activist, feminist, memoirist, and co-founder of HOWL
The following includes an excerpt from Seven Days
Carol “Crow” Cohen (1943-2015) moved to Richmond, VT with her family in 1974. That year, shortly after giving birth to her second daughter, she dialed the local “Women’s Switchboard.” A hybrid rape crisis hotline and general women’s network, it was listed in the phone book. “Because Vermont is so small,” Cohen wrote in her 2010 memoir Small Town Revolution, “I asked if there were any feminists in Richmond.”
Cohen was in luck: She was directed to the doorstep of “Raven,” a woman well connected with the burgeoning lesbian scene and feminist community that congregated in Burlington. Thus began Cohen’s process of coming out and self-discovery, one narrative among many that define the women’s movement of the era.
The late seventies and eighties were a period of tremendous activism, as the Burlington women’s community took part in the creation of such institutions as the Battered Women’s shelter, Women’s Studies departments, women’s health clinics, and the like. A new and more authentic identity and way of being emerged, accompanied by a new self-given name: Crow.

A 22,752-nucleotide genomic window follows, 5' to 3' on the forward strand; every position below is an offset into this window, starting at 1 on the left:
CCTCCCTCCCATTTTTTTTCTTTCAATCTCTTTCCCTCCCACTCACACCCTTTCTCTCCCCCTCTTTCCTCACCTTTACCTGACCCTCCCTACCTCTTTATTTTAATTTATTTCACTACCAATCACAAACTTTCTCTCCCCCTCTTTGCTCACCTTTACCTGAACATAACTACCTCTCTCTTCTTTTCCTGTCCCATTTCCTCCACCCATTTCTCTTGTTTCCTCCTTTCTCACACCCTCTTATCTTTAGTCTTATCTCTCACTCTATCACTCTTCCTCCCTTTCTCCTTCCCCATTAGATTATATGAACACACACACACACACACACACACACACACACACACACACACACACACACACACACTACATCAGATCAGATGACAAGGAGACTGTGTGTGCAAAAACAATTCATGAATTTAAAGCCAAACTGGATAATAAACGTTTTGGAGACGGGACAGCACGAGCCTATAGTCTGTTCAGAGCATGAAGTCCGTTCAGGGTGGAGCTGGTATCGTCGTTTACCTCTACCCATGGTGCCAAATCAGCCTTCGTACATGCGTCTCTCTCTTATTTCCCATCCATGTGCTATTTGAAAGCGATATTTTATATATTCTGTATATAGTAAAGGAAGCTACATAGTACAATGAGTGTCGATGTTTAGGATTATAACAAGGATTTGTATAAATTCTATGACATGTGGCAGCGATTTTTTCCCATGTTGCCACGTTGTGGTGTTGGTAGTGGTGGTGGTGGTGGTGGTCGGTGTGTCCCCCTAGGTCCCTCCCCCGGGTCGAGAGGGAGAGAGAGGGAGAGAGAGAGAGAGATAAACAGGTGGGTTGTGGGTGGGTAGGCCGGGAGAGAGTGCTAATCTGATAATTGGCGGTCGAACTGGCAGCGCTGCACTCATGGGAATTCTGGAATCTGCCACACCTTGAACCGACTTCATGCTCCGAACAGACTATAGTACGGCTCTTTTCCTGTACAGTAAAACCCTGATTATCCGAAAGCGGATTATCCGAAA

Her memoir, Small Town Revolution, recounts her experiences in women’s communities, political groups, and the peace movement and her connection to the profound cultural changes of the era that would shape her remaining years, in particular the Women’s Movement. After coming out, she became a part of many radical lesbian, LGBTQ, and activist groups in Vermont throughout her life. She was one of the founding members of Huntington Open Women’s Land and lived in Israel for several years.